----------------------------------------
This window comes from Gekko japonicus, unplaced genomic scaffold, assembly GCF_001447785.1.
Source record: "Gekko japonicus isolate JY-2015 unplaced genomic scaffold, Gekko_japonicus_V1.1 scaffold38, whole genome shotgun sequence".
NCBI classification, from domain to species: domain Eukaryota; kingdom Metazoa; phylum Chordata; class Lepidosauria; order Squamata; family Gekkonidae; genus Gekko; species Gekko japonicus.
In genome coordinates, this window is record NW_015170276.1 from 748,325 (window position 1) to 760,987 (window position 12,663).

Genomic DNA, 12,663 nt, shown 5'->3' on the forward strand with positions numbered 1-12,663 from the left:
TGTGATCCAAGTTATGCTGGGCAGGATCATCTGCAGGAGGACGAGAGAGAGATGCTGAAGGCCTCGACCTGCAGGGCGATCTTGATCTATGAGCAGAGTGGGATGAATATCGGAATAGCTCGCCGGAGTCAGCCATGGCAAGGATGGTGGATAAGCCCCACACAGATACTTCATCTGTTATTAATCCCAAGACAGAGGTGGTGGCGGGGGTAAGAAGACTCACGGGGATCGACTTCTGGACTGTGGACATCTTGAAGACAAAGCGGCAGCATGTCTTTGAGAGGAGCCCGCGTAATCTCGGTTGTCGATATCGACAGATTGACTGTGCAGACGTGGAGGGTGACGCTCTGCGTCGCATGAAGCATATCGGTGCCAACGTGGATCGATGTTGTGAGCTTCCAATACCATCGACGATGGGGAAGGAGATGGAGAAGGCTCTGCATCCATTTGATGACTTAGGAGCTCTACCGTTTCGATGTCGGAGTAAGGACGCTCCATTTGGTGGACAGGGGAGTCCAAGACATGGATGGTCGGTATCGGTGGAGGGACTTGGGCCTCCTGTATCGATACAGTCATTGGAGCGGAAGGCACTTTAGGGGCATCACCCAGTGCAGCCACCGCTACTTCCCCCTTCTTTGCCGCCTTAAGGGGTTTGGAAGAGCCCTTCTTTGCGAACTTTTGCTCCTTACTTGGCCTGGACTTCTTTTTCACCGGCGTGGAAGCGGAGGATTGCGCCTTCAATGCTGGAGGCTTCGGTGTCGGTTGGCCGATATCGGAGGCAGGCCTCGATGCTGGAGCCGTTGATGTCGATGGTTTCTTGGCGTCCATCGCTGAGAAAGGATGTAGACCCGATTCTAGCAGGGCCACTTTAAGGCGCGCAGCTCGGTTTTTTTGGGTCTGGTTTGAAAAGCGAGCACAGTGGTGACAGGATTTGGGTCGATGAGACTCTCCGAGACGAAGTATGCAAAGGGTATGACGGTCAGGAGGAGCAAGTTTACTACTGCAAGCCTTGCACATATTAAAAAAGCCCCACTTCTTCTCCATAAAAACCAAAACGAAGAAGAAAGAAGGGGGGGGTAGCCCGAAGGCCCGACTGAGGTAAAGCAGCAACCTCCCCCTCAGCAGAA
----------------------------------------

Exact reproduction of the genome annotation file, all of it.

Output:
This window comes from Gekko japonicus, unplaced genomic scaffold, assembly GCF_001447785.1.
Source record: "Gekko japonicus isolate JY-2015 unplaced genomic scaffold, Gekko_japonicus_V1.1 scaffold38, whole genome shotgun sequence".
NCBI classification, from domain to species: domain Eukaryota; kingdom Metazoa; phylum Chordata; class Lepidosauria; order Squamata; family Gekkonidae; genus Gekko; species Gekko japonicus.
In genome coordinates, this window is record NW_015170276.1 from 748,325 (window position 1) to 760,987 (window position 12,663).

Genomic DNA, 12,663 nt, shown 5'->3' on the forward strand with positions numbered 1-12,663 from the left:
TGTGATCCAAGTTATGCTGGGCAGGATCATCTGCAGGAGGACGAGAGAGAGATGCTGAAGGCCTCGACCTGCAGGGCGATCTTGATCTATGAGCAGAGTGGGATGAATATCGGAATAGCTCGCCGGAGTCAGCCATGGCAAGGATGGTGGATAAGCCCCACACAGATACTTCATCTGTTATTAATCCCAAGACAGAGGTGGTGGCGGGGGTAAGAAGACTCACGGGGATCGACTTCTGGACTGTGGACATCTTGAAGACAAAGCGGCAGCATGTCTTTGAGAGGAGCCCGCGTAATCTCGGTTGTCGATATCGACAGATTGACTGTGCAGACGTGGAGGGTGACGCTCTGCGTCGCATGAAGCATATCGGTGCCAACGTGGATCGATGTTGTGAGCTTCCAATACCATCGACGATGGGGAAGGAGATGGAGAAGGCTCTGCATCCATTTGATGACTTAGGAGCTCTACCGTTTCGATGTCGGAGTAAGGACGCTCCATTTGGTGGACAGGGGAGTCCAAGACATGGATGGTCGGTATCGGTGGAGGGACTTGGGCCTCCTGTATCGATACAGTCATTGGAGCGGAAGGCACTTTAGGGGCATCACCCAGTGCAGCCACCGCTACTTCCCCCTTCTTTGCCGCCTTAAGGGGTTTGGAAGAGCCCTTCTTTGCGAACTTTTGCTCCTTACTTGGCCTGGACTTCTTTTTCACCGGCGTGGAAGCGGAGGATTGCGCCTTCAATGCTGGAGGCTTCGGTGTCGGTTGGCCGATATCGGAGGCAGGCCTCGATGCTGGAGCCGTTGATGTCGATGGTTTCTTGGCGTCCATCGCTGAGAAAGGATGTAGACCCGATTCTAGCAGGGCCACTTTAAGGCGCGCAGCTCGGTTTTTTTGGGTCTGGTTTGAAAAGCGAGCACAGTGGTGACAGGATTTGGGTCGATGAGACTCTCCGAGACGAAGTATGCAAAGGGTATGACGGTCAGGAGGAGCAAGTTTACTACTGCAAGCCTTGCACATATTAAAAAAGCCCCACTTCTTCTCCATAAAAACCAAAACGAAGAAGAAAGAAGGGGGGGGTAGCCCGAAGGCCCGACTGAGGTAAAGCAGCAACCTCCCCCTCAGCAGAA